At the heart of a hole-in-the-wall sandwich shop stands Montrellous, a sandwich sage who stacks his ingredients with the utmost care. In Clyde’s, the latest national hit from Lynn Nottage, the sense of peace Montrellous finds in his artful creations is one of many layers that, like any good sandwich, brings out the qualities in everything around it. Now playing at Studio Theatre under the careful direction of Candis C. Jones, Clyde’s builds on Nottage’s work in the small town of Reading, Pennsylvania—which won her a Pulitzer Prize for her first entry, Sweat—culminating in a signature blend of pathos and insight.
Montrellous (Lamont Thompson) and his coworkers Letitia (Kashayna Johnson) and Rafael (Brandon Ocasio) labor in the kitchen of Clyde’s, a truckdriver favorite ruled over by the imperious Clyde herself (Dee Dee Batteast). The trio are formerly incarcerated and hardly stand a chance of steady employment elsewhere—easy pickings for Clyde, also formerly incarcerated and possessed of a mean streak a mile wide. Enter Jason (Quinn M. Johnson), who was sent to prison for a violent crime (described in Nottage’s Sweat) and emerges with white supremacist gang markings on his face and a desire for nothing more than to keep his head down. Jason immediately rubs the charming, candid Letitia the wrong way; Rafael is equally put off, though he is far more interested in putting on his best moves to win Letitia’s wounded heart. All of them served time for different reasons, yet all are motivated by two things: a desire to stay on the outside and an admiration for Montrellous’ culinary genius. Each tries to win over Montrellous with a creation of their own, all while Clyde, riddled with debt and wounded by her own stint in prison, fights to keep her staff firmly on the ground and firmly under her thumb.
Like any ensemble drama, Clyde’s rests on the strengths of its performers. In that sense, Jones’ production is very well served. Thompson’s sonorous voice accentuates the allure in Montrellous’ wisdom and provides a compelling counterpoint to the imposing Batteast, who cuts Clyde’s intimidation with a cheeky grin and a knack for letting her gaze do the talking. Ocasio initially comes across as all flair but digs deep into Rafael’s heartbreak after a major disappointment threatens to send him backsliding, while Quinn M. Johnson is admirably restrained as the shameful, furious Jason.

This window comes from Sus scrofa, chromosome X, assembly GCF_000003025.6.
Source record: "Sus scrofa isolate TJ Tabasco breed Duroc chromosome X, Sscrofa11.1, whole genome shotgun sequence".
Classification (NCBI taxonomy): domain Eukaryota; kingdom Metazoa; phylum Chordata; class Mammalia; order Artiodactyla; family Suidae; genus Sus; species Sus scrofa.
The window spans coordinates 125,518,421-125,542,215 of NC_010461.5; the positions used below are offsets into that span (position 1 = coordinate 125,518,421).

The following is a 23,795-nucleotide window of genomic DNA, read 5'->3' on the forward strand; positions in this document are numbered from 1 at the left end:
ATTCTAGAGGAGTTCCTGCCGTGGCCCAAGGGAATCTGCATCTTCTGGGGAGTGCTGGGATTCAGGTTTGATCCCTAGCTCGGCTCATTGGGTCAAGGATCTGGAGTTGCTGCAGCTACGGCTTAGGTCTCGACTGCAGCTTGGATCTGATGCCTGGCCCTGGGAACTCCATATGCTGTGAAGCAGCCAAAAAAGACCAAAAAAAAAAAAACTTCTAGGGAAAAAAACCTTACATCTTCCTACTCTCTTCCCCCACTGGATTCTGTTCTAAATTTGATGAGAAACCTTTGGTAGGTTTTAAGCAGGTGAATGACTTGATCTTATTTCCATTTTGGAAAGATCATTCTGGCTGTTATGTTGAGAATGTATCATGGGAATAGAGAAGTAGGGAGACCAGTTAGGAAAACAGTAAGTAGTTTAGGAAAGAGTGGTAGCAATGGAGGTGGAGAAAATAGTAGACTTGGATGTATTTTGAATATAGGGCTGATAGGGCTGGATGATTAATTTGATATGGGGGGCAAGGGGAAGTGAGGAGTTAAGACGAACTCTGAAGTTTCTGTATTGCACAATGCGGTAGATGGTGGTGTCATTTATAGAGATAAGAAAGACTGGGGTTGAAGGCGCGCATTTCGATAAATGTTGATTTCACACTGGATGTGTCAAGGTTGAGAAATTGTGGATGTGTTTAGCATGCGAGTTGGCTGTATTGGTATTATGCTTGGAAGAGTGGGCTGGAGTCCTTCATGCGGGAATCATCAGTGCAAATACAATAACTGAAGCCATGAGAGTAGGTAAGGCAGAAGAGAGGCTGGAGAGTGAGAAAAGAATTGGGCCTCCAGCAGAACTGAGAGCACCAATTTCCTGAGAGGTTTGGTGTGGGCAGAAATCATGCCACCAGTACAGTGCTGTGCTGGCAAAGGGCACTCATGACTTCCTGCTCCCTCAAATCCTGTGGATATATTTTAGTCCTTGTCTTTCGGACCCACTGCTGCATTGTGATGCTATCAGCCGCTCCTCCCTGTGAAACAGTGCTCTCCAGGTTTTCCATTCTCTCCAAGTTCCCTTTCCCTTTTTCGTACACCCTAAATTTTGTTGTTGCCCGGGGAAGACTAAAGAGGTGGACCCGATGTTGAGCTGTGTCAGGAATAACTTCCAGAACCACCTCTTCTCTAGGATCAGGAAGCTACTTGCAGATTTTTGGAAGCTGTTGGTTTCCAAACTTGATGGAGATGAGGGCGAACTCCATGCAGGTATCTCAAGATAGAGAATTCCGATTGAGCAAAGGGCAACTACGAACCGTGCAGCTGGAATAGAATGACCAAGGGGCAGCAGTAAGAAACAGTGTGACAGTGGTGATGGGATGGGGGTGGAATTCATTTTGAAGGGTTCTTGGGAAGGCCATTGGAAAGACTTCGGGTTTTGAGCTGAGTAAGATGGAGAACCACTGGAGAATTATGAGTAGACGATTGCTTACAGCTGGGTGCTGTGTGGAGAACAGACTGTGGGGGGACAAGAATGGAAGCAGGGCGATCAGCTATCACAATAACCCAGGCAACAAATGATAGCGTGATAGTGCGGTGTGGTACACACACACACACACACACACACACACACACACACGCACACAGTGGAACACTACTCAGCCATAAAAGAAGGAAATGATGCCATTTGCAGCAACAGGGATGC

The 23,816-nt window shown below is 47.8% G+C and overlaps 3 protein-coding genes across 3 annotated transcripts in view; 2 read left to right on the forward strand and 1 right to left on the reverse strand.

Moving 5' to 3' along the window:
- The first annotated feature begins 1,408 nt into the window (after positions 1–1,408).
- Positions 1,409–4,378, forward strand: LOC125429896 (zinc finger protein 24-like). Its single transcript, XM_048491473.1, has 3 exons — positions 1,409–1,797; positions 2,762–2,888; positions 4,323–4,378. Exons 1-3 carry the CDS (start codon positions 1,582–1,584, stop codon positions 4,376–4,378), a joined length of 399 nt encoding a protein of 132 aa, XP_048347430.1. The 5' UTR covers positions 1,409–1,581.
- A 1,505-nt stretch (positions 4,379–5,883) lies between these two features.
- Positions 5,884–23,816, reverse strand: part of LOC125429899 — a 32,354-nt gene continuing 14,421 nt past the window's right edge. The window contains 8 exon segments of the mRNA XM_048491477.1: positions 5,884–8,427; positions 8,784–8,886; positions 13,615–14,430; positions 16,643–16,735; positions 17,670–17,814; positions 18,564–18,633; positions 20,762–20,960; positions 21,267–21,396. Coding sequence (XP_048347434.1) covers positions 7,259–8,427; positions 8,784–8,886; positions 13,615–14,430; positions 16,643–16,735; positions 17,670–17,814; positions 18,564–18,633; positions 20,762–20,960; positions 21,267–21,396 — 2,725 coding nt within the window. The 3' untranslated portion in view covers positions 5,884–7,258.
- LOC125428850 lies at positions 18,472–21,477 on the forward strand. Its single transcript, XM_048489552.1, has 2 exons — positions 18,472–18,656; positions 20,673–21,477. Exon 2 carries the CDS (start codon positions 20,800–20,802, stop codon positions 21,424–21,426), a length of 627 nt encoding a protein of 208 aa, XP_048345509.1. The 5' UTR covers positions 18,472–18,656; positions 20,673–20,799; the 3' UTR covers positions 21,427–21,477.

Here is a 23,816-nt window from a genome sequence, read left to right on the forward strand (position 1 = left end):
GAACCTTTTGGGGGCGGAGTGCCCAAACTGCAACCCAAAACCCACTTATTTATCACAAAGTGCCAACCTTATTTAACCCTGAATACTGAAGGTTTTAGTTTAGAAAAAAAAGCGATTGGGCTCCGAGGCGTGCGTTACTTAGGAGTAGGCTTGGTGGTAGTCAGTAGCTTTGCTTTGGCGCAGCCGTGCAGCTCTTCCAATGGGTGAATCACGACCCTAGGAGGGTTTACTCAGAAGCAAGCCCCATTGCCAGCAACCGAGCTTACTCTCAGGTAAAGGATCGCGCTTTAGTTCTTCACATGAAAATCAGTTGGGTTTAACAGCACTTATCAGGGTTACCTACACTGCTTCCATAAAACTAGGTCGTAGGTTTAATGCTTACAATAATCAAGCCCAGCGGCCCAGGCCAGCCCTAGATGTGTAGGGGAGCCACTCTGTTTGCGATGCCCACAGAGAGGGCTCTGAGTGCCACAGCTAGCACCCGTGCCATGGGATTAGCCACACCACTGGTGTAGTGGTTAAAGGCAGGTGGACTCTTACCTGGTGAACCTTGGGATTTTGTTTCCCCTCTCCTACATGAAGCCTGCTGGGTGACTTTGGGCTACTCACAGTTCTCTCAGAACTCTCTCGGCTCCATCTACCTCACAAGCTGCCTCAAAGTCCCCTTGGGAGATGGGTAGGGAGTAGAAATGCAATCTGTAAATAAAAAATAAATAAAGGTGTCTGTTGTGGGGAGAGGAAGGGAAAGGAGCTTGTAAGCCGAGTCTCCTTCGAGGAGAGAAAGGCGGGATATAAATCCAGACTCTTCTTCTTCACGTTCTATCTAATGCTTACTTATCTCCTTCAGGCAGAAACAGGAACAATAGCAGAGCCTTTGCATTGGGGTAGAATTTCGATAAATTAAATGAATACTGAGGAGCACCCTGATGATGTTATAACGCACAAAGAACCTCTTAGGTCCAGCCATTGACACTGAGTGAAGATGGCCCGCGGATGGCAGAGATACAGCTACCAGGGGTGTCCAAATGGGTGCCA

Perhaps the juiciest role goes to Kashayna Johnson, who gracefully takes Letitia through cycles of fierce criticism, playful cheer, soulful longing, and crippling anxiety. Each character is also thoughtfully articulated by Danielle Preston, whose costumes mark changes in demeanor (note a small but significant adjustment to Rafael’s wardrobe) and subtly but clearly indicate the ways they move through an unforgiving world (exhibit A: Clyde’s figure-hugging, professional chic outfits).
In a sense, Clyde’s itself can be thought of as a sixth character, a place with its own ramshackle charm thanks to Junghyun Georgia Lee’s sets and Deb Thomas’ suitably eclectic array of props. While they lend verisimilitude to the play’s greasy spoon environs, it’s what gets made in that space that draws the eye. As in Intimate Apparel, recently at Theatre J, Nottage illustrates that objects—sandwiches in this case, all overseen by expert consultants from DC icon Ben’s Chili Bowl—can come to mean so much more than the sum of their parts. That point is accentuated in the dreamy haze, evoked by Colin K. Bills’ lighting design, that descends on Montrellous and his pupils whenever they conceptualize their perfect sandwiches. These cues are a garnish rather than a core ingredient, yet in a play that continually cycles back to the characters’ struggles to manage life on the outside, they do add a flourish to “the most democratic of all foods,” as Montrellous describes, and highlight the sense of purpose these four chefs find in their burgeoning craft.
As dramaturg Adrien-Alice Hansel notes in the program, Clyde’s is the third play to emerge out of Nottage’s research in Reading, a town hammered by the decline of industry, a raft of economic recessions, and a social system that gives the formerly incarcerated little reprieve even when they have paid their debts. While Clyde’s offers no easy solutions to these challenges—and while it leaves certain characters’ roles in perpetuating these conditions maddeningly unclear—it does point to how people caught in such a vice find community in one another. Though Clyde’s might leave you hungry for more, time spent with the staff of this downhome establishment is time well spent.
Running Time: One hour and 40 minutes, no intermission.
EXTENDED: Clyde’s plays through April 16, 2023, in the Victor Shargai Theatre at Studio Theatre, 1501 14th Street NW, Washington, DC. For tickets ($65-$105, with low-cost options and discounts available), go online or call the box office at 202-332-3300.
The program for Clyde’s is online here.
March 25 (2 PM): Sign-interpreted performance
March 26 (2 PM): Audio described performance
COVID Safety: All performances of Clyde’s are masks recommended. Patrons who are feeling unwell are asked to remain at home and call the box office to make new ticketing arrangements. Studio Theatre’s complete Health and Safety protocols are here.